Gansbaai Garden Route
Gansbaai's rugged coastline with its houses hugging the slopes
The country town of Hermanus is a very popular holiday destination
and many of our inland residents have built holiday houses in this town.
In this article however we will concentrate on Gansbaai
a smaller town about 40 kilometres east of Hermanus and which is
fast becoming another holiday destination for visitors
from the north (Gauteng)
To get to Gansbaai one has to drive over Sir Lowry's Pass,
which is one of the main passes through the Hottentots Holland
mountains to the east of Cape Town.
Once over the pass we pass by Grabouw which is the fruit
capital of the Western cape and where the main products
are apples and pears and of late grapes as well.
From Grabouw we travel along the N2 highway which takes you
along the Garden Route to the east.
We however turn off this highway and make our way to
Hermanus and travel on to Stanford and Gansbaai towns all situated on the
shores of Walkers Bay.
For anybody who has visited the area you will know that
Walker Bay is one of the bays frequented by the whales
that visit our coast every year.
Gansbaai also has its fair share of whales during the
season but is becoming better known for its diving activities.
It is in the area of Dyer island a couple of kilometres
off the coast of Gansbaai that people are flocking to
cage dive to see the Great White sharks that frequent the area.
Daily tours are organised by tour operators and anybody
who has the guts to get into a cage in the sea with a
Great White shark around will utilise their services.
Sitting at the departure point I was surprised at the numbers
of people who take the adventure tours to see the sharks.
The Kelders caves
Gansbaai has more to offer the visitor. The town is built on
the edge of the bay and has a number of cliff faces in which
there are caves which have been hollowed out by water and wave action.
These caves are called “ Die Kelders” The english translation
is “The Cellars.” The caves are not very big but have attracted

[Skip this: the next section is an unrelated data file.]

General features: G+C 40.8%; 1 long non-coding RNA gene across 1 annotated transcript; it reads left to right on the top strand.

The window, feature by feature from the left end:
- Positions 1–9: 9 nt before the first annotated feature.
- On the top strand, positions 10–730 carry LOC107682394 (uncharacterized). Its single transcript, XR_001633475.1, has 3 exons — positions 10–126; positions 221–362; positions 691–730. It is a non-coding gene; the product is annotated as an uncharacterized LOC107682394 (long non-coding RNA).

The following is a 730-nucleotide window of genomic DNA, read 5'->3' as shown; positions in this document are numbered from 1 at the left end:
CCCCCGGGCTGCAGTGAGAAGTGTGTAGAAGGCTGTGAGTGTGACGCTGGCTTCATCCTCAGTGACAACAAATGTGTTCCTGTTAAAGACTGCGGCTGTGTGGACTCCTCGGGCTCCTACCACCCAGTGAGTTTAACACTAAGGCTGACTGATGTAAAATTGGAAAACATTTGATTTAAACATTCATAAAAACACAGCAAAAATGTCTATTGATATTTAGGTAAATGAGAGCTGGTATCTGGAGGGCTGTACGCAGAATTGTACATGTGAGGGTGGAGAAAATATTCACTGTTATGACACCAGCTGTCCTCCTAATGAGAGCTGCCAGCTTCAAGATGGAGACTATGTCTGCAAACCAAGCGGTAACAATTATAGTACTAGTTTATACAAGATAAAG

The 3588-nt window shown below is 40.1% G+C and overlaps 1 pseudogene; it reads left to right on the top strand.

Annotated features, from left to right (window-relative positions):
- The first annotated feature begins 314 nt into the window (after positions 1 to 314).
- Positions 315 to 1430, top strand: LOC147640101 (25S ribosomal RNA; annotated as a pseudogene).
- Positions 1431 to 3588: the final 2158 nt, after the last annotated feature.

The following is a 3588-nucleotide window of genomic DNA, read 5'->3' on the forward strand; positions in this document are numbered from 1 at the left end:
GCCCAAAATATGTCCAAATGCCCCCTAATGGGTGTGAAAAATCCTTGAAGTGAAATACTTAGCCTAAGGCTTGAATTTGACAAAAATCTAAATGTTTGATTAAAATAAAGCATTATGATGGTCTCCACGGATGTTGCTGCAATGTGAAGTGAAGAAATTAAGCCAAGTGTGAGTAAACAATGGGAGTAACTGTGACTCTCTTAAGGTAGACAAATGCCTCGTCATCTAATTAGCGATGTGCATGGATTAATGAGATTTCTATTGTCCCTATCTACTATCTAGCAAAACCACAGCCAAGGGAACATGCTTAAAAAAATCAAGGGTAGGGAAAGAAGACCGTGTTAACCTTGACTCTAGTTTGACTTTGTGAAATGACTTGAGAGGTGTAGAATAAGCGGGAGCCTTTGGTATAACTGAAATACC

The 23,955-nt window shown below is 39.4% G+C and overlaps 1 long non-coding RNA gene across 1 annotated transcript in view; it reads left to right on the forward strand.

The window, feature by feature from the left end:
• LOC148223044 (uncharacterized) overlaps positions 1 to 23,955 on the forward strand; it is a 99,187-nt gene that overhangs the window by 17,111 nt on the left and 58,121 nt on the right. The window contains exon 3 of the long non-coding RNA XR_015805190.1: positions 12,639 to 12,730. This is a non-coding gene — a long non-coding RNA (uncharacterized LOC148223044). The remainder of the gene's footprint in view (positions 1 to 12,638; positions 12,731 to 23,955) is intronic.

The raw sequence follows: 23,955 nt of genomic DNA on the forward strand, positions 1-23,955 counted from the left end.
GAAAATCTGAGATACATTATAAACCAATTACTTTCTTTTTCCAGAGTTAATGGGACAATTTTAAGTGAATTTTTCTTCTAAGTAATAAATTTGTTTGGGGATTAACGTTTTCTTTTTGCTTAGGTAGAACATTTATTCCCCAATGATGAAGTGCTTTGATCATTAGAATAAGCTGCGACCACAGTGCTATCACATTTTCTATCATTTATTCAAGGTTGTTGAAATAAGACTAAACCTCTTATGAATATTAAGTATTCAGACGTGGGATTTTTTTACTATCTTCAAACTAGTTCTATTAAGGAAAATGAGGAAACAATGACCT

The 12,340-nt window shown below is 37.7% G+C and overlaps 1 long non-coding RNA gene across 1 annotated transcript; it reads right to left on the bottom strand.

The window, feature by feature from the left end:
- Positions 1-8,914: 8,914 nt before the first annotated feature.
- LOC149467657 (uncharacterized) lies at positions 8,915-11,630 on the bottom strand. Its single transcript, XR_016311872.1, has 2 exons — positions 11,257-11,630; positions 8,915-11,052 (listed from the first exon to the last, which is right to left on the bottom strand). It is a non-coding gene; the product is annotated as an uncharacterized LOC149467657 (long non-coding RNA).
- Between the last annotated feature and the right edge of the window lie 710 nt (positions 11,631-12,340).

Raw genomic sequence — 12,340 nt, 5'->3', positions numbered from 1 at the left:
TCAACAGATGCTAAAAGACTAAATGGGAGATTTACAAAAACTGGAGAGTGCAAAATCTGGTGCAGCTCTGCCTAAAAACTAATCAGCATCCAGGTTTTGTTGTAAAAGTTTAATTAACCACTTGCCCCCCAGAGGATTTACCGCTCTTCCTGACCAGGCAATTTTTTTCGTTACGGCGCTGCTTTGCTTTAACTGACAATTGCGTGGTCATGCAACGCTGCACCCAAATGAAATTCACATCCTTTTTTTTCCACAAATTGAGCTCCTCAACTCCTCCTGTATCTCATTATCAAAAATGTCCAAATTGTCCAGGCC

people to them for many years.
The sea around the edge of Gansbaai is full of kelp and is
the home of the rock lobster (crayfish) and the abelone.
It is along this coastline that abelone poaching is rife
and where the authorities are now taking action to prevent
the further rape of the resource.
Gansbaai also has a fishing harbour where deep sea trawlers
drop anchor and off load their catches to the fish
factories on the quay.
About five kilometres to the eastof Gansbaai we come
across the Danger Point Lighthouse.
The lighthouse was built in 1895 and the original
tower is still in use today.
Danger Point Lighthouse
The troopship Birkenhead sank off Danger Point in 1852
when it hit a submerged rock off the coast.
The lighthouse is now the site of the memorial to the
445 people who lost their lives in the disaster.
In the grounds ofthe lighthouse is a plaque on a table
setting out information about the Birkenhead.
In the centre of the table is a groove and if you look
down the groove you are able to see the site where the
ship went down out at sea.
Today however the lighthouse warns mariners of the dangers
of the rocks at its base. There are also some navigational
lights which mark the spot where the rock is situated.
The fishing in the seas around the lighthouse is good and
this is one area where sharks abound.
Next time you visit the area take some time out to
visit the lighthouse which is open to the public until 3.00pm daily.
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